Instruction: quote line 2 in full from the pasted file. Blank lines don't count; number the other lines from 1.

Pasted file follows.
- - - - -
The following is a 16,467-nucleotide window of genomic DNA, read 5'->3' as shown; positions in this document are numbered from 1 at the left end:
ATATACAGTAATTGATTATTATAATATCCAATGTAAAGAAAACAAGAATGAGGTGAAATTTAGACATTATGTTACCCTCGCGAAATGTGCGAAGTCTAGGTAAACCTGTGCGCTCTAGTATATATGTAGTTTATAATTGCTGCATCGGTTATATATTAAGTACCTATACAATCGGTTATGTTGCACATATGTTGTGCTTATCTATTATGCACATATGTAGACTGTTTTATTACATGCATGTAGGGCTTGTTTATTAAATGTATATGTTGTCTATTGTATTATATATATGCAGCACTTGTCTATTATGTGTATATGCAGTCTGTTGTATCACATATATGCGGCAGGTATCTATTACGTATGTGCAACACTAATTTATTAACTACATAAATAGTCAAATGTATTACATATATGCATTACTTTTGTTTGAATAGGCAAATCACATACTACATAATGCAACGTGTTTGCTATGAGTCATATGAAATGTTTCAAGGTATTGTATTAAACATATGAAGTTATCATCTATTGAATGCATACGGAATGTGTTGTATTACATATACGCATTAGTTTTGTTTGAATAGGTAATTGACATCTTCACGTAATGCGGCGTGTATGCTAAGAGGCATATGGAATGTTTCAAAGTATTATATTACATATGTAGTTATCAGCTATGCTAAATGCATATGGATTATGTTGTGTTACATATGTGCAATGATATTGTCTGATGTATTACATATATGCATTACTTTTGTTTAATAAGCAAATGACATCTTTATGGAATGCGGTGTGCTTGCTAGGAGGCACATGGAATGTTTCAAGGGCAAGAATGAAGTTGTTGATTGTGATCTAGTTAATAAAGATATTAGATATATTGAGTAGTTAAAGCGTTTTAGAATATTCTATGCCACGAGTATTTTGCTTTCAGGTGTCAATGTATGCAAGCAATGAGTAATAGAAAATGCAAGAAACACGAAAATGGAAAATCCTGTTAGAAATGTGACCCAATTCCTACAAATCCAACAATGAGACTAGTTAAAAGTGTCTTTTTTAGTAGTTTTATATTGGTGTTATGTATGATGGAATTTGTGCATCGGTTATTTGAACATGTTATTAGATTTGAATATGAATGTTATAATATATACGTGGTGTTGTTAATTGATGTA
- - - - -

ATATACAGTAATTGATTATTATAATATCCAATGTAAAGAAAACAAGAATGAGGTGAAATTTAGACATTATGTTACCCTCGCGAAATGTGCGAAGTCTAGGTAAACCTGTGCGCTCTAGTATATATGTAGTTTATAATTGCTGCATCGGTTATATATTAAGTACCTATACAATCGGTTATGTTGCACATATGTTGTGCTTATCTATTATGCACATATGTAGACTGTTTTATTACATGCATGTAGGGCTTGTTTATTAAATGTATATGTTGTCTATTGTATTATATATATGCAGCACTTGTCTATTATGTGTATATGCAGTCTGTTGTATCACATATATGCGGCAGGTATCTATTACGTATGTGCAACACTAATTTATTAACTACATAAATAGTCAAATGTATTACATATATGCATTACTTTTGTTTGAATAGGCAAATCACATACTACATAATGCAACGTGTTTGCTATGAGTCATATGAAATGTTTCAAGGTATTGTATTAAACATATGAAGTTATCATCTATTGAATGCATACGGAATGTGTTGTATTACATATACGCATTAGTTTTGTTTGAATAGGTAATTGACATCTTCACGTAATGCGGCGTGTATGCTAAGAGGCATATGGAATGTTTCAAAGTATTATATTACATATGTAGTTATCAGCTATGCTAAATGCATATGGATTATGTTGTGTTACATATGTGCAATGATATTGTCTGATGTATTACATATATGCATTACTTTTGTTTAATAAGCAAATGACATCTTTATGGAATGCGGTGTGCTTGCTAGGAGGCACATGGAATGTTTCAAGGGCAAGAATGAAGTTGTTGATTGTGATCTAGTTAATAAAGATATTAGATATATTGAGTAGTTAAAGCGTTTTAGAATATTCTATGCCACGAGTATTTTGCTTTCAGGTGTCAATGTATGCAAGCAATGAGTAATAGAAAATGCAAGAAACACGAAAATGGAAAATCCTGTTAGAAATGTGACCCAATTCCTACAAATCCAACAATGAGACTAGTTAAAAGTGTCTTTTTTAGTAGTTTTATATTGGTGTTATGTATGATGGAATTTGTGCATCGGTTATTTGAACATGTTATTAGATTTGAATATGAATGTTATAATATATACGTGGTGTTGTTAATTGATGTA